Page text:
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Gameverse | September 27, 2020

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Slendrina Review: The Cellar Offers Cheap Thrill

Slendrina: The Cellar is a new horror title combining retro game mechanics with an intense modern 3D experience. The open world environment in this indie title gives the player the ultimate freedom to explore the space in their own unique way. Slendrina: The Cellar immediately draws players in with lighting and audio effects. The restricted visibility of the player’s small flashlight creates suspenseful tension as anyone or anything could be at the end of a corridor or the back of a room. The player is enticed to inch closer and closer to the screen by the eerie soundtrack that is almost difficult to hear. This is intentional as the screams of Slendrina will be sure to knock you back in your chair.

I was genuinely frightened by the first encounter with Slendrina, her face pale white and scrawny body floating just steps away from you. I was entirely afraid to turn around at that point fearing the appearance of Slendrina. The terrifying ghost creature with devilish red eyes really resonated with my inner child. As a person that doesn’t scare very easily, Slendrina: The Cellar really peaked my interest. The goal of the game is to collect all of the books while avoiding Slendrina. Without the game’s scare factor, Slendrina: The Cellar isn’t much of a game at all. In order to survive the player must make their way through the level avoiding eye contact with Slendrina, for a set amount of time, before she eats your soul. Without unnerving suspense and intrigue the game play would be dry and ultimately pointless.

The simplicity in merely exploring the space with no apparent goal or instruction is interesting, yet lacking. Lacking, in the sense that, a strong goal would provide a sense of urgency that is much needed in a horror indie title. The weak attempt to slap a storyline on existing gameplay feels painfully apparent. Using long corridors and doors, the developer was able to create an easy to build level system. It felt to me as though the storyline was developed secondary to the game mechanics. The control scheme gives the gameplay a jagged feel. The player is constantly pushing left or right to control the camera. This issue may be intentional designed to create a more scary game, but it only gives the player a headache. The dull environment seems repetitive and boring after extended gameplay. Hallways, rooms, doors, and shelves are just about the only art assets that exist in the game. A more interesting level would encourage exploration and hopefully create a better sense of urgency.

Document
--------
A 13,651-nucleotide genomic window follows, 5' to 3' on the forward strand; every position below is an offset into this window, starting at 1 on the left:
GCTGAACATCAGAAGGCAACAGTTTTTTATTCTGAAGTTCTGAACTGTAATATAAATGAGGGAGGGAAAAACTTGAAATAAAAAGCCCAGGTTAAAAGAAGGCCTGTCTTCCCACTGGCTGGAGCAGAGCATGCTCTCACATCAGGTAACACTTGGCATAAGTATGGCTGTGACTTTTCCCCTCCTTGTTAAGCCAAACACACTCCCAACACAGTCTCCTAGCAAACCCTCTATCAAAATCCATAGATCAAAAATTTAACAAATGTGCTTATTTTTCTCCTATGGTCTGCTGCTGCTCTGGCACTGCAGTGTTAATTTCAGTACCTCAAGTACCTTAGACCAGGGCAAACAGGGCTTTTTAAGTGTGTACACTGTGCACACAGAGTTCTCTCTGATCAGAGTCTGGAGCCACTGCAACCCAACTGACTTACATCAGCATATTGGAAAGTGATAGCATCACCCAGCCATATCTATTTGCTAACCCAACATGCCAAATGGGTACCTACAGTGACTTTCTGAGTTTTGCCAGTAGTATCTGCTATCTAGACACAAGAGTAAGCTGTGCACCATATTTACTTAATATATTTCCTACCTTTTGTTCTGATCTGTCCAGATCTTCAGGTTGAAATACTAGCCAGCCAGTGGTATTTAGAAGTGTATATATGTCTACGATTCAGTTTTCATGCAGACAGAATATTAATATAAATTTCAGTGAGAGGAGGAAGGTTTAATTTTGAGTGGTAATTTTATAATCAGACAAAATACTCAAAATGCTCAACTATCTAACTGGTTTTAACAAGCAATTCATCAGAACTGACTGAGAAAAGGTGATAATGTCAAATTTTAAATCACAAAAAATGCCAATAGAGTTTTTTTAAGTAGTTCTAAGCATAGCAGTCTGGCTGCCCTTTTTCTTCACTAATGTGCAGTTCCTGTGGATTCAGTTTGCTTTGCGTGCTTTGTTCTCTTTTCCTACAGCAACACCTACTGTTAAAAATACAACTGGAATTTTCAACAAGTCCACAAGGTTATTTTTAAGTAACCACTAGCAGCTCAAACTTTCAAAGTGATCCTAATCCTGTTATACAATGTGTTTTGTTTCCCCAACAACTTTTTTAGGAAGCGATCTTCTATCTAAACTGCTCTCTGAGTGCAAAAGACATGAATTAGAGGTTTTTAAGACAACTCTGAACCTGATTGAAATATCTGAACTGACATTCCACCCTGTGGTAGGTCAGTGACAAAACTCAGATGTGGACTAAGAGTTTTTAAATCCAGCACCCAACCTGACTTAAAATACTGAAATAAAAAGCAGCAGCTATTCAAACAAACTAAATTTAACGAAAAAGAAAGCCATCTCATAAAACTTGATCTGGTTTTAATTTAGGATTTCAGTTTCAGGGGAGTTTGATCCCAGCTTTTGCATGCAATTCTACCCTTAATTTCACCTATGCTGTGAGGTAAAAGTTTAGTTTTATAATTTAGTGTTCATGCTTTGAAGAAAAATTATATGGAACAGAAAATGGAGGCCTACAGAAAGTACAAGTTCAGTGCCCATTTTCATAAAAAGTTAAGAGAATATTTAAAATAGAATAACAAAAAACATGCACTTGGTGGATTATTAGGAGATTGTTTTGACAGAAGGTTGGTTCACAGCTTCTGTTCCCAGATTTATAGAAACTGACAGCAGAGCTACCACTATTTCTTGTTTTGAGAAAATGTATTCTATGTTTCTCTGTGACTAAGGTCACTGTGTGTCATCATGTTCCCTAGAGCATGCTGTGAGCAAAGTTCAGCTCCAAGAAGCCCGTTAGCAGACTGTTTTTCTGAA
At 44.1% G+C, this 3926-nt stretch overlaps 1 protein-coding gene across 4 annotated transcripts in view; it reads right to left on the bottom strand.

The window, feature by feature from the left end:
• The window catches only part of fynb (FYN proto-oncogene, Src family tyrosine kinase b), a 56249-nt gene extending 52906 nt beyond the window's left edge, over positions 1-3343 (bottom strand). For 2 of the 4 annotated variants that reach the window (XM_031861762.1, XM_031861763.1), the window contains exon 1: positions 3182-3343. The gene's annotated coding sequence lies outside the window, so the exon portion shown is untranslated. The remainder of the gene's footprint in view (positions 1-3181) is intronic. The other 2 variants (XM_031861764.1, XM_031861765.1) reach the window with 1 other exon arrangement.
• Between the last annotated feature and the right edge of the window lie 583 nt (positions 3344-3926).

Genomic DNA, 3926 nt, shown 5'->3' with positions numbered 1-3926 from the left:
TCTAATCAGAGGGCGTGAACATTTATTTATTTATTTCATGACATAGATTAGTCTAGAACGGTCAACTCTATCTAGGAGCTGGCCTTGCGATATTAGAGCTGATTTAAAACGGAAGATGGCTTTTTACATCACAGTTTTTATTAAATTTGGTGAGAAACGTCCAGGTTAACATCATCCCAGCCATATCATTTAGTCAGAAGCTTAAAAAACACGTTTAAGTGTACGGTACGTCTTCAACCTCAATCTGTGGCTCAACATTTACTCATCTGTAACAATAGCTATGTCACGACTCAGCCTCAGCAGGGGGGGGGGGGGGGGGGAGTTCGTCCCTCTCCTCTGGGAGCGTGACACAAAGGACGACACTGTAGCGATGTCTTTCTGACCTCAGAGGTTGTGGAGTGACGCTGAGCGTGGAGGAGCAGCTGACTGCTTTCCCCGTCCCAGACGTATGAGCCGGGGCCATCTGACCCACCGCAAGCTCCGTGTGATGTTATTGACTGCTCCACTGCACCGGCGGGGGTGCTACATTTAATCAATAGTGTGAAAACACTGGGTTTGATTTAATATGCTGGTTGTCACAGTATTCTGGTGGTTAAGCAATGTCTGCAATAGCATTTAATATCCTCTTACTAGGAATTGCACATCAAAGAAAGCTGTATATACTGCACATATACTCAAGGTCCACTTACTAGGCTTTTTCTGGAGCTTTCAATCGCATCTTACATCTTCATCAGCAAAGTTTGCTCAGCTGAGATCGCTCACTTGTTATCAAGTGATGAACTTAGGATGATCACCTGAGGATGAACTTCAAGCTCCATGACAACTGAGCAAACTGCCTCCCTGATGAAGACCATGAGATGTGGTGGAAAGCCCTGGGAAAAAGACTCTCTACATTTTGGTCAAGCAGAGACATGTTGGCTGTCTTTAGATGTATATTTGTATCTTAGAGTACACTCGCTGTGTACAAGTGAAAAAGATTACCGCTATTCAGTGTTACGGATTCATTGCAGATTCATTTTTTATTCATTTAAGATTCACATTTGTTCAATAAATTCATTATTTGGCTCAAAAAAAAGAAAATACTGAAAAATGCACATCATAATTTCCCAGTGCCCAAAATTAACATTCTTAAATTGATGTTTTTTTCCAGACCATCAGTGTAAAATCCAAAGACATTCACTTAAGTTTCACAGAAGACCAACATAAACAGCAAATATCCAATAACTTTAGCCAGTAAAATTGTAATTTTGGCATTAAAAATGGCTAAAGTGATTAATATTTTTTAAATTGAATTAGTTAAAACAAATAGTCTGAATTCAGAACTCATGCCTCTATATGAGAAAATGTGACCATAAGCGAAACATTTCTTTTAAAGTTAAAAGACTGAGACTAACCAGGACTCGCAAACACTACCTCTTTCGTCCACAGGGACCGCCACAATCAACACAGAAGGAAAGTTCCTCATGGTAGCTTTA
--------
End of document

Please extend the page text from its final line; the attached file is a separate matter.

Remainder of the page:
Nevertheless, there were several notable strengths. The astounding audio creates suspense and horror. The slow eerie soundtrack creates unnerving suspense and the scream effect triggered by Slendrina’s appearance will surely knock the average player back in their chair. The art style succeeds in its simplicity by creating a genuinely scary character and environment. The free roam gameplay style helps give this title true value in the indie realm.

Overall, I enjoyed this indie title for what it is, a cheap thrill. The combination of the art style and audio effects scared the pants off me. Using headphones or a loud speaker to get the full effects of the in-game audio helps push the horror factor. The replay ability of Slendrina: The Cellar is very low and the weak storyline might disappoint the average player, but I recommend checking out the gameplay for anyone looking for a quick scare.

Slendrina: The Cellar was released to the Android marketplace on May 30th, 2014. It is available to download in free and paid versions.